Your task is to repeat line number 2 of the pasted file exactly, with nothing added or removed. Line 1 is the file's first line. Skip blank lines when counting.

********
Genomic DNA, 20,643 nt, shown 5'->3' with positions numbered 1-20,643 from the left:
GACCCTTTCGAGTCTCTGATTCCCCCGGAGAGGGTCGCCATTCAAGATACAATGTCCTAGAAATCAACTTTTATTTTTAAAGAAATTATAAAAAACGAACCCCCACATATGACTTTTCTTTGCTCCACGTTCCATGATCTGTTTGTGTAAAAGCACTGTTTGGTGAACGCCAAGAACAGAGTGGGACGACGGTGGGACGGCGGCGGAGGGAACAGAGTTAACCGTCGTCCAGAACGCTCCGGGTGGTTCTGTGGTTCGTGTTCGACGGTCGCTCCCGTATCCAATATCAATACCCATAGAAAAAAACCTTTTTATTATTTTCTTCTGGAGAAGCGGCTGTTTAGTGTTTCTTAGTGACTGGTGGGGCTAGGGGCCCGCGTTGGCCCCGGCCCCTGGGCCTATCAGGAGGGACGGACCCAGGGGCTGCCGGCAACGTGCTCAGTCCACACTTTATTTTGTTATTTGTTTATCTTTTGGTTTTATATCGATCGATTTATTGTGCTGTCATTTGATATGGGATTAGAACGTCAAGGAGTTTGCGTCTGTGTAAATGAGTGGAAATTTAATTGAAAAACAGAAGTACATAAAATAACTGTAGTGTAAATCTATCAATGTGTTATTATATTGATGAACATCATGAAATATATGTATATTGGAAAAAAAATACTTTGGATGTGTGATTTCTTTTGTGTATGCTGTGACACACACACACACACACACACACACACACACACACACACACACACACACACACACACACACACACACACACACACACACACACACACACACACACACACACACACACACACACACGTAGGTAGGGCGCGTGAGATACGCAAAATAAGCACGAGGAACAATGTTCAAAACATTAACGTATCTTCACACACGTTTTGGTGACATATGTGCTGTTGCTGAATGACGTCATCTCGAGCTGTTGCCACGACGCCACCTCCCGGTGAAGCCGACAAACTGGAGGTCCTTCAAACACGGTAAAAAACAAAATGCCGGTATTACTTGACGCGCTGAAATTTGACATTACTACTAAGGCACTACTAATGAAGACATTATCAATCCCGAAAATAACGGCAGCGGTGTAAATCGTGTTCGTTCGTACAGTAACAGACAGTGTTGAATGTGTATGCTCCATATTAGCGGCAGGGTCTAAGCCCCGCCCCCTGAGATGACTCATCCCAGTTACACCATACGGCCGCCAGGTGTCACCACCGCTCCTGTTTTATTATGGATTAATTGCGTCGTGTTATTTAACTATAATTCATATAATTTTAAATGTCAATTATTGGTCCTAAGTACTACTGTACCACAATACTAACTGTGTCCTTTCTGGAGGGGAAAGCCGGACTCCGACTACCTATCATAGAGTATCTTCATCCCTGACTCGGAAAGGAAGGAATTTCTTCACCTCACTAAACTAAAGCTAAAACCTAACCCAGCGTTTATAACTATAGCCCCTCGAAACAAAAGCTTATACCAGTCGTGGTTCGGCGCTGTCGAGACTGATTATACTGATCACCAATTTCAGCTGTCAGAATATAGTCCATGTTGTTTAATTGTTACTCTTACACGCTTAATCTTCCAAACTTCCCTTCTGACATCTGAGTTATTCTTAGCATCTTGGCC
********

GACCCTTTCGAGTCTCTGATTCCCCCGGAGAGGGTCGCCATTCAAGATACAATGTCCTAGAAATCAACTTTTATTTTTAAAGAAATTATAAAAAACGAACCCCCACATATGACTTTTCTTTGCTCCACGTTCCATGATCTGTTTGTGTAAAAGCACTGTTTGGTGAACGCCAAGAACAGAGTGGGACGACGGTGGGACGGCGGCGGAGGGAACAGAGTTAACCGTCGTCCAGAACGCTCCGGGTGGTTCTGTGGTTCGTGTTCGACGGTCGCTCCCGTATCCAATATCAATACCCATAGAAAAAAACCTTTTTATTATTTTCTTCTGGAGAAGCGGCTGTTTAGTGTTTCTTAGTGACTGGTGGGGCTAGGGGCCCGCGTTGGCCCCGGCCCCTGGGCCTATCAGGAGGGACGGACCCAGGGGCTGCCGGCAACGTGCTCAGTCCACACTTTATTTTGTTATTTGTTTATCTTTTGGTTTTATATCGATCGATTTATTGTGCTGTCATTTGATATGGGATTAGAACGTCAAGGAGTTTGCGTCTGTGTAAATGAGTGGAAATTTAATTGAAAAACAGAAGTACATAAAATAACTGTAGTGTAAATCTATCAATGTGTTATTATATTGATGAACATCATGAAATATATGTATATTGGAAAAAAAATACTTTGGATGTGTGATTTCTTTTGTGTATGCTGTGACACACACACACACACACACACACACACACACACACACACACACACACACACACACACACACACACACACACACACACACACACACACACACACACACACACACACACACACACACGTAGGTAGGGCGCGTGAGATACGCAAAATAAGCACGAGGAACAATGTTCAAAACATTAACGTATCTTCACACACGTTTTGGTGACATATGTGCTGTTGCTGAATGACGTCATCTCGAGCTGTTGCCACGACGCCACCTCCCGGTGAAGCCGACAAACTGGAGGTCCTTCAAACACGGTAAAAAACAAAATGCCGGTATTACTTGACGCGCTGAAATTTGACATTACTACTAAGGCACTACTAATGAAGACATTATCAATCCCGAAAATAACGGCAGCGGTGTAAATCGTGTTCGTTCGTACAGTAACAGACAGTGTTGAATGTGTATGCTCCATATTAGCGGCAGGGTCTAAGCCCCGCCCCCTGAGATGACTCATCCCAGTTACACCATACGGCCGCCAGGTGTCACCACCGCTCCTGTTTTATTATGGATTAATTGCGTCGTGTTATTTAACTATAATTCATATAATTTTAAATGTCAATTATTGGTCCTAAGTACTACTGTACCACAATACTAACTGTGTCCTTTCTGGAGGGGAAAGCCGGACTCCGACTACCTATCATAGAGTATCTTCATCCCTGACTCGGAAAGGAAGGAATTTCTTCACCTCACTAAACTAAAGCTAAAACCTAACCCAGCGTTTATAACTATAGCCCCTCGAAACAAAAGCTTATACCAGTCGTGGTTCGGCGCTGTCGAGACTGATTATACTGATCACCAATTTCAGCTGTCAGAATATAGTCCATGTTGTTTAATTGTTACTCTTACACGCTTAATCTTCCAAACTTCCCTTCTGACATCTGAGTTATTCTTAGCATCTTGGCC